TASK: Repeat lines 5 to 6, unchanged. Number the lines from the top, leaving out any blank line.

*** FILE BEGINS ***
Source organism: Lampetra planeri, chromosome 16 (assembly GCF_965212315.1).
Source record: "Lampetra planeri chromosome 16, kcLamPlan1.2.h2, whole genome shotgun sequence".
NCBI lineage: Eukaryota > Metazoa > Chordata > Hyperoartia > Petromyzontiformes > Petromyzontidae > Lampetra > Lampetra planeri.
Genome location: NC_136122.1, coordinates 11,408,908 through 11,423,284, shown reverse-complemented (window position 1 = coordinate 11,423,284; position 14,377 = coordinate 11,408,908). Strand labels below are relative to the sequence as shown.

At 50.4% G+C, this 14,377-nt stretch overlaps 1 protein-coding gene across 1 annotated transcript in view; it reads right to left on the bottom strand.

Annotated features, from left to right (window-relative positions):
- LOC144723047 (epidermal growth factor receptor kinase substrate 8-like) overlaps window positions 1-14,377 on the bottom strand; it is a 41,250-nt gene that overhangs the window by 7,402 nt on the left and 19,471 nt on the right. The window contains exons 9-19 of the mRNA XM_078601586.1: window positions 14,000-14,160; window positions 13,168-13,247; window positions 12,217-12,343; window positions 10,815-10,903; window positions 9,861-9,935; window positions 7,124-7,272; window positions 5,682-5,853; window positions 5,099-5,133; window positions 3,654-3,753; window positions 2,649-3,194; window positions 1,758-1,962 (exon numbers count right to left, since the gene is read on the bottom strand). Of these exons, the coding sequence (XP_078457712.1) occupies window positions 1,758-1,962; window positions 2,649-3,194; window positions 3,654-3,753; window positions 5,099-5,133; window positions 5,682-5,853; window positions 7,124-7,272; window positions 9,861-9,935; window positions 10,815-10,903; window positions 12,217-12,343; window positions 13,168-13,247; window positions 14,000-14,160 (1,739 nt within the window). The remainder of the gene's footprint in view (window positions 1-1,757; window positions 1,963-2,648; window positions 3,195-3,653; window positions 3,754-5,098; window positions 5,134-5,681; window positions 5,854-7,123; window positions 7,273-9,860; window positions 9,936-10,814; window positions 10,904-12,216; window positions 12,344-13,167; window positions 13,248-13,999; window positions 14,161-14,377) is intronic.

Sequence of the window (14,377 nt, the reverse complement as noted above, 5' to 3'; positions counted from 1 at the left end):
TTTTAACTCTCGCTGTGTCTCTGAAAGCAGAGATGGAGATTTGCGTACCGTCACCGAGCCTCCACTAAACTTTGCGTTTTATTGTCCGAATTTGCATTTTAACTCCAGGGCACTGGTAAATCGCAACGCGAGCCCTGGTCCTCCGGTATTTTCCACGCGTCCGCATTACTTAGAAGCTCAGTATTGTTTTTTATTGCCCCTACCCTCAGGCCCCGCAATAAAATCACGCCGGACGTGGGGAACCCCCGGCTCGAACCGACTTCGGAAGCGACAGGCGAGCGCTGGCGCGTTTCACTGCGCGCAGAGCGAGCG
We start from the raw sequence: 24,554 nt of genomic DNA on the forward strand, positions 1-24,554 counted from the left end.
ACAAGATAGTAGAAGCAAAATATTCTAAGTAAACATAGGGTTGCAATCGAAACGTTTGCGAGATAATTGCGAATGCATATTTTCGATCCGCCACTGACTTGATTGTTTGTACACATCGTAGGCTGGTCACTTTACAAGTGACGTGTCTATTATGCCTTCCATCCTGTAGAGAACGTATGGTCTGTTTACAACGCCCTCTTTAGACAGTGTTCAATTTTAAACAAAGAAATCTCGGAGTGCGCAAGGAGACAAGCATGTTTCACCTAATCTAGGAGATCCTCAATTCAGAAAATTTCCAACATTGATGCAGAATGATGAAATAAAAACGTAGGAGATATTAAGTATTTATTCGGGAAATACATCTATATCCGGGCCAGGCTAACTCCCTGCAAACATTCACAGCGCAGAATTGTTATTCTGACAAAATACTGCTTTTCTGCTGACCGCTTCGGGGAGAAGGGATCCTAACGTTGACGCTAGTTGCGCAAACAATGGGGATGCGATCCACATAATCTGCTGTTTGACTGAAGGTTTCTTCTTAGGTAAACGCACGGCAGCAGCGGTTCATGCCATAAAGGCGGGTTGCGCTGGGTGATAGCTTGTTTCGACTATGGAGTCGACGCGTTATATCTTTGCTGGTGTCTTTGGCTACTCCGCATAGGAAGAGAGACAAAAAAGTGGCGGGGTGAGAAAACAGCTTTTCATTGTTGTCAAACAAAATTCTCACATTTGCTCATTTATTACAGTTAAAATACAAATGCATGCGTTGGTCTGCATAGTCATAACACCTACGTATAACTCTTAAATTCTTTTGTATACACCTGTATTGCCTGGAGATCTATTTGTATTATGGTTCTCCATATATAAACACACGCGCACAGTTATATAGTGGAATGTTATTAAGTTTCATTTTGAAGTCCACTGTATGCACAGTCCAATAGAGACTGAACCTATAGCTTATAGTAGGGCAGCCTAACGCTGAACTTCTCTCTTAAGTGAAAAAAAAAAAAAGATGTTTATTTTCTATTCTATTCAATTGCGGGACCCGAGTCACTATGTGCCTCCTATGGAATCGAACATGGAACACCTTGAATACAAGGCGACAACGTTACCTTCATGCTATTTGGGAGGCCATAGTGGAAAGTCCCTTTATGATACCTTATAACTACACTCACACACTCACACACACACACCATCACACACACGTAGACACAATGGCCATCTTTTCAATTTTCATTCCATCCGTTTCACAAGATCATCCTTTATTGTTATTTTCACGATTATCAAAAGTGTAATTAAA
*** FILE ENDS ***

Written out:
At 50.4% G+C, this 14,377-nt stretch overlaps 1 protein-coding gene across 1 annotated transcript in view; it reads right to left on the bottom strand.

Annotated features, from left to right (window-relative positions):